July 3, 2009

WE DON'T PAY FOR HEALTH, JUST FOR HEALTH CARE:

Health Care: Costs And Reform (Bruce Bartlett, 07.03.09, Forbes)

Americans widely believe that while the our health system is expensive it is nevertheless the best in the world. However, a new report from the Organization for Economic Cooperation and Development suggests otherwise.

According to the OECD, the U.S. spends 5% of GDP more on health than France, the nation with the second highest level of health spending among the 30 wealthy countries in the organization. The average for all OECD countries is 8.9% of GDP.

We spend $7,290 per person on average versus $2,964 among all OECD countries. Norway, the nation with the second most expensive health system on a per capita basis, spends $4,763. (Currency conversions based on purchasing power parity.)

Of course, Americans know that they pay a lot for health; the rising cost of health insurance for employers is the main reason why wages have been stagnant for years. [...]

Nor has the U.S. bought significantly better health with its vastly higher health spending. Life expectancy at birth is probably the best general measure of a population's health. This statistic has increased by 8.2 years in the U.S. since 1960, but has risen more in most other OECD countries. In Canada, life expectancy has risen 9.4 years and more than 10 years in both Germany and France. Life expectancy rose by almost 15 years in Japan over the same time.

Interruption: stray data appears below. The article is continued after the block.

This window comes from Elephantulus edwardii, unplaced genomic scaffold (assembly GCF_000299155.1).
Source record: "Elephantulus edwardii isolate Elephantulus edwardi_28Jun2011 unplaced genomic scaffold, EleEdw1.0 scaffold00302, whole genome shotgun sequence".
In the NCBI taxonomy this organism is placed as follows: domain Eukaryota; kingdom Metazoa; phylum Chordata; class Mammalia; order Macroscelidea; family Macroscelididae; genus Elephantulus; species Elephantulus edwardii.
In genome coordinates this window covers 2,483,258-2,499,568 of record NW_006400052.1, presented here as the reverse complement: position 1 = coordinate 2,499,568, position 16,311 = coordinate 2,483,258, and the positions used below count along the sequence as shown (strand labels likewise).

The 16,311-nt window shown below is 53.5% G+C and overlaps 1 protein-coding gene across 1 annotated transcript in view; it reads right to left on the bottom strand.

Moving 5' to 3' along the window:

Infant mortality is another good general measure of the quality of a health system. In 2006, 6.7 infants died per 1,000 live births in the U.S.--a sharp decline from 26 deaths in 1960. But the infant mortality rate is lower in every other OECD country except Turkey and Mexico. The average rate for all OECD countries is 4.9 deaths per 1,000 live births.

The U.S. does excel at one thing: the amount of highly expensive medical equipment per capita. In 2007, there were 26 MRI machines per 1 million population here versus an OECD average of less than 10. But our lead in high-tech equipment is shrinking. A few years ago we had far more CT scanners per capita than any other country; now our lead is much less and several countries have more scanners per capita.


As an economist, Mr. Bartlett ought to know that modern health care is just a consumer good, like chips and salsa. Analyzing it as if its effects mattered to the consumer makes little sense.

Posted by Orrin Judd at July 3, 2009 7:15 AM
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